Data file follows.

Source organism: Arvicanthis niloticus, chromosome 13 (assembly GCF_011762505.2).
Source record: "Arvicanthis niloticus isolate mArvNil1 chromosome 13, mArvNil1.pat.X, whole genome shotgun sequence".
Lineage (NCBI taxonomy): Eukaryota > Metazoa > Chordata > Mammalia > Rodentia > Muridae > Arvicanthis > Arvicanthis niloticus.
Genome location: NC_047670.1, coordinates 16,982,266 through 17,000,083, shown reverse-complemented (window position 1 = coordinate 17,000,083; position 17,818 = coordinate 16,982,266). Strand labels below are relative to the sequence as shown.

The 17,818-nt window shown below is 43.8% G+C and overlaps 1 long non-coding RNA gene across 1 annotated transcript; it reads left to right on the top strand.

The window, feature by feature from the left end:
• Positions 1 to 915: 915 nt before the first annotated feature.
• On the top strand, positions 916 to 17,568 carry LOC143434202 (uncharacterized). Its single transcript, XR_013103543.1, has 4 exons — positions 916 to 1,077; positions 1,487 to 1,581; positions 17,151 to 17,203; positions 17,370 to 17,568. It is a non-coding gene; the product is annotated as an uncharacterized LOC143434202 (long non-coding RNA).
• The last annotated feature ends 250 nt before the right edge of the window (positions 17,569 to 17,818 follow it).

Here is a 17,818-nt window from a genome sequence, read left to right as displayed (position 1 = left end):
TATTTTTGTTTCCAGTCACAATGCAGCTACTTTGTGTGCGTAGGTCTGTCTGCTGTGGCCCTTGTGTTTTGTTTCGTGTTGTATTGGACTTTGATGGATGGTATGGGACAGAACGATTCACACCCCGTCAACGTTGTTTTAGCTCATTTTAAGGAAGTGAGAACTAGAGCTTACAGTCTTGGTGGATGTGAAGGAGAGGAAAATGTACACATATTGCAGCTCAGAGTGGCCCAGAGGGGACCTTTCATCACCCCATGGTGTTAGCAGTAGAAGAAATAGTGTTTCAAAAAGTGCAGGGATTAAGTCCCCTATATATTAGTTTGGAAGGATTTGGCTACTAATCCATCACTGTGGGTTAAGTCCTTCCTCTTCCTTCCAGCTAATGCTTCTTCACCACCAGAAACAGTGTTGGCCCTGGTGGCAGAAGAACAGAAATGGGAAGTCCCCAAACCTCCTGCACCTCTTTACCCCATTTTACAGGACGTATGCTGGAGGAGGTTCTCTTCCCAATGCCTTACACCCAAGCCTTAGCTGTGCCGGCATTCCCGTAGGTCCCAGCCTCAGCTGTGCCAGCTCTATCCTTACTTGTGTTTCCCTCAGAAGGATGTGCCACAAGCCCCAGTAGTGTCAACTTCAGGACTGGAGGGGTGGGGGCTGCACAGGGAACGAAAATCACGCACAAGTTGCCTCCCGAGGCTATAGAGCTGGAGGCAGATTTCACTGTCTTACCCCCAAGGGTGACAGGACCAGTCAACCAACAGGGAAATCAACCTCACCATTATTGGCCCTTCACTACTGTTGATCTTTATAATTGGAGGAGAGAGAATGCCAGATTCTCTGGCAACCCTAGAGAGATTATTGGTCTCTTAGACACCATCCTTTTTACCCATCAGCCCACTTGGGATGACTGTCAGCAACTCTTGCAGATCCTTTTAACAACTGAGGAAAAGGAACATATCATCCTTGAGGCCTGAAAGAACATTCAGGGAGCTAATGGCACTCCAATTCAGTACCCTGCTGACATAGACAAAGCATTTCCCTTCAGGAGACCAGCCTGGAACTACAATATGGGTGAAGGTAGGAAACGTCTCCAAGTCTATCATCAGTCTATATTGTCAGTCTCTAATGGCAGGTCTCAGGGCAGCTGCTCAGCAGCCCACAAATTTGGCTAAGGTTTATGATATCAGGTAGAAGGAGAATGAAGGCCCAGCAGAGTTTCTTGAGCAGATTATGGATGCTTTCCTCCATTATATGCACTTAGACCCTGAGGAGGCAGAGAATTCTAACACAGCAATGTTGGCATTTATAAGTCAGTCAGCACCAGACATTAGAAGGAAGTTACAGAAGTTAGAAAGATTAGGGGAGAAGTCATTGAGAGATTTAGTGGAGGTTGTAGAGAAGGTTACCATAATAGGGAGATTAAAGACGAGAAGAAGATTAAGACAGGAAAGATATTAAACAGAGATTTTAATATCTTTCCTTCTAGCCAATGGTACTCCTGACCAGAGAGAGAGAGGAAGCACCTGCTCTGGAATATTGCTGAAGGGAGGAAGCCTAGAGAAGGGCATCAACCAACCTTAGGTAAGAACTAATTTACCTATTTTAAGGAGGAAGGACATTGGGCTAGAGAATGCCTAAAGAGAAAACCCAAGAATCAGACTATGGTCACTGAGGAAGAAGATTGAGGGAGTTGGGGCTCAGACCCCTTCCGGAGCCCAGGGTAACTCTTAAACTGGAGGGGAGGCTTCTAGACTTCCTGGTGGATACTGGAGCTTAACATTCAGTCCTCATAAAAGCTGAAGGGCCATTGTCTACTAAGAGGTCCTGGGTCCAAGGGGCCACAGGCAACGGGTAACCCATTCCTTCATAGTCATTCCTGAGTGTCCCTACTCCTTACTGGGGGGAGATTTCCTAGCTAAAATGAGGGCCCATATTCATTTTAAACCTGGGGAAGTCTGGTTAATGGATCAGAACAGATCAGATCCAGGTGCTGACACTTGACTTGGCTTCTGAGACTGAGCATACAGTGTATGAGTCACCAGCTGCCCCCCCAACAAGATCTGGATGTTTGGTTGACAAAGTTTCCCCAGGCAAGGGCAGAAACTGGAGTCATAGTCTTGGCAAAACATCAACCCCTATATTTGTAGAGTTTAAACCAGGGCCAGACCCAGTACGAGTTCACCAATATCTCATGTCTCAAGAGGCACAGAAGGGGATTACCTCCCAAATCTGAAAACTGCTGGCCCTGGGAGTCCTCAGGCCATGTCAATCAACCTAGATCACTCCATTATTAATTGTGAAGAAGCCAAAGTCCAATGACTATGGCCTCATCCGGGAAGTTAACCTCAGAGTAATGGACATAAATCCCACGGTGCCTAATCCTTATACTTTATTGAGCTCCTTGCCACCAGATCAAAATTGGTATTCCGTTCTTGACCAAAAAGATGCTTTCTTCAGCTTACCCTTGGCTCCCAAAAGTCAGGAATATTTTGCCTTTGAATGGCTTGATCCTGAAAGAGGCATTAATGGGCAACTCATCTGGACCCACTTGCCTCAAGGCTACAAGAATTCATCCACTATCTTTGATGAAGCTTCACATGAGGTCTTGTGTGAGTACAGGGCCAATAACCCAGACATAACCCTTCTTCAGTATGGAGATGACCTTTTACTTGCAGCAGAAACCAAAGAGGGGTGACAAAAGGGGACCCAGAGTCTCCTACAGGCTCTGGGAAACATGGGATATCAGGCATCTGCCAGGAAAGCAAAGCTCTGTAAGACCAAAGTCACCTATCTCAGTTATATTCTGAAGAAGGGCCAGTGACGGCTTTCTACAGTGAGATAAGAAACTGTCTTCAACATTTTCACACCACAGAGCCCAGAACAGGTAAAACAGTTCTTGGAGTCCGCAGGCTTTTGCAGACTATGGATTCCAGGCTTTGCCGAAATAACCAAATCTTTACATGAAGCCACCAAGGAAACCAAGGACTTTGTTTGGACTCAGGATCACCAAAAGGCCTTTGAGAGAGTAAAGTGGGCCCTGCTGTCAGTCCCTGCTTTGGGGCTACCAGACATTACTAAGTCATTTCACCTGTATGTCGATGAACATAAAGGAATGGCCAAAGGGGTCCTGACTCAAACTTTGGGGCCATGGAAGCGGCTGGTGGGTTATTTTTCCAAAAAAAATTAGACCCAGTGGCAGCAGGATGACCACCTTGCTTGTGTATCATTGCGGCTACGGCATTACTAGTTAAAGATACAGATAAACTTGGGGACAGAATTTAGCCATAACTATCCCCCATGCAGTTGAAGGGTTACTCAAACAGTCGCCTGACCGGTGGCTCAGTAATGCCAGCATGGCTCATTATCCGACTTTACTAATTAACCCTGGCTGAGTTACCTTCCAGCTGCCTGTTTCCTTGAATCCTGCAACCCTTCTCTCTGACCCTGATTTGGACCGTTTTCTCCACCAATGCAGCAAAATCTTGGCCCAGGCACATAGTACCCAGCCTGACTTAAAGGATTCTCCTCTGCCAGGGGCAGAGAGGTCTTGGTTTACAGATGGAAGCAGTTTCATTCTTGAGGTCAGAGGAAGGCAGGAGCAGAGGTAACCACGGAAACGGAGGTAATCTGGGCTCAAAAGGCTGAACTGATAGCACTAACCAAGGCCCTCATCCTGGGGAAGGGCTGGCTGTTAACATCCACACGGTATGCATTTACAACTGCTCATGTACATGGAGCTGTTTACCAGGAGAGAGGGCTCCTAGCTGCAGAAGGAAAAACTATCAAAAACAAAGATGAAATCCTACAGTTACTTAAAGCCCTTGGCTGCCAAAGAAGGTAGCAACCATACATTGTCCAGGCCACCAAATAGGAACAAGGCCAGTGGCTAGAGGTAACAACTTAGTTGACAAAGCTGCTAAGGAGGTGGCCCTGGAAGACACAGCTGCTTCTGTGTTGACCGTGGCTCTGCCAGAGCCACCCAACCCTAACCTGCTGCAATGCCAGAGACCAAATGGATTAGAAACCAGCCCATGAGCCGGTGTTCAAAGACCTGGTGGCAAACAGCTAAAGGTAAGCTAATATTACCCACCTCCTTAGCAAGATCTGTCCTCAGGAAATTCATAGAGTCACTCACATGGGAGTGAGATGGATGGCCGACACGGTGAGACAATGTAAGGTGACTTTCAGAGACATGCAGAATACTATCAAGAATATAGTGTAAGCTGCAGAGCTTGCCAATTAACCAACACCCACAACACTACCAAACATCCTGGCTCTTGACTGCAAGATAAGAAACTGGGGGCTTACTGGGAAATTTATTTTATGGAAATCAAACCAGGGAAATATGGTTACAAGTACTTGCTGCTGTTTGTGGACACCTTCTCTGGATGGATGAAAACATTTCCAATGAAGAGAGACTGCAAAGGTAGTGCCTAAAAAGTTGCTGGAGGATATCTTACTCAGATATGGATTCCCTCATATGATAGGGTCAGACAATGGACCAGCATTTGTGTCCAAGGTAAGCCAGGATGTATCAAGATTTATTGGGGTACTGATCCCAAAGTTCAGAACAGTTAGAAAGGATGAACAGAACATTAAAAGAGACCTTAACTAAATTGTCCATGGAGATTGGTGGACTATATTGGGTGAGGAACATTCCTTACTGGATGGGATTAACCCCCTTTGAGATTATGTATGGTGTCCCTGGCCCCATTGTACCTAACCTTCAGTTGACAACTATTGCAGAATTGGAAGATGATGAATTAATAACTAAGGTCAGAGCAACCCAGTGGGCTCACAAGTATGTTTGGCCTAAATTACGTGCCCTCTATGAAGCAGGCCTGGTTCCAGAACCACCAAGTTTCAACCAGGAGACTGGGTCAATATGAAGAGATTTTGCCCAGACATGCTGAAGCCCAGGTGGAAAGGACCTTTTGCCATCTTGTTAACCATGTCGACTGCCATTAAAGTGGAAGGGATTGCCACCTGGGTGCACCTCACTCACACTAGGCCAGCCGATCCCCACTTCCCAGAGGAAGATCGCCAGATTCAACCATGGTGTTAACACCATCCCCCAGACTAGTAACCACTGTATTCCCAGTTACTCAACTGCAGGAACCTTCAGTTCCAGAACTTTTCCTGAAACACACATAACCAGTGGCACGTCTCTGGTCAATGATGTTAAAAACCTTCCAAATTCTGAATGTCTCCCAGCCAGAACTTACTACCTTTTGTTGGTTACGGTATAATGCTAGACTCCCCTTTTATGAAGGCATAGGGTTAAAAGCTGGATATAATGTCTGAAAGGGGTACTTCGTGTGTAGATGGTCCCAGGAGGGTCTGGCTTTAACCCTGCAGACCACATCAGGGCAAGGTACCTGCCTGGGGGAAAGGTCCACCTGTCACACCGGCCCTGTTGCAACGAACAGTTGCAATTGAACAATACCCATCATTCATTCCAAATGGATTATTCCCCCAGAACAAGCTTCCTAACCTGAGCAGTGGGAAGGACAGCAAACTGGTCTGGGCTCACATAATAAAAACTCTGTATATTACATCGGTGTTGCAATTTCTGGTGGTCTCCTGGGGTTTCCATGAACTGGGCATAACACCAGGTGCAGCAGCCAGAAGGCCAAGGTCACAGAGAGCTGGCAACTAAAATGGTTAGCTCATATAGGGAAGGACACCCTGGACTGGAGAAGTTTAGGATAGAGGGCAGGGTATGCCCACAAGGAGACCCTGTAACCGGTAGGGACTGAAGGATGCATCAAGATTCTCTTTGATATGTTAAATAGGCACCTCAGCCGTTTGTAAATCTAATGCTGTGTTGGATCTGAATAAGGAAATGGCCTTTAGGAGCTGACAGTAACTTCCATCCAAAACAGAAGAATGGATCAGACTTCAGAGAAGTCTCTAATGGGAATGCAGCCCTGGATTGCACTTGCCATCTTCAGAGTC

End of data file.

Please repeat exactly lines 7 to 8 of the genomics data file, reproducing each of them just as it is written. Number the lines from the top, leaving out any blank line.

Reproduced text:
• Positions 1 to 915: 915 nt before the first annotated feature.
• On the top strand, positions 916 to 17,568 carry LOC143434202 (uncharacterized). Its single transcript, XR_013103543.1, has 4 exons — positions 916 to 1,077; positions 1,487 to 1,581; positions 17,151 to 17,203; positions 17,370 to 17,568. It is a non-coding gene; the product is annotated as an uncharacterized LOC143434202 (long non-coding RNA).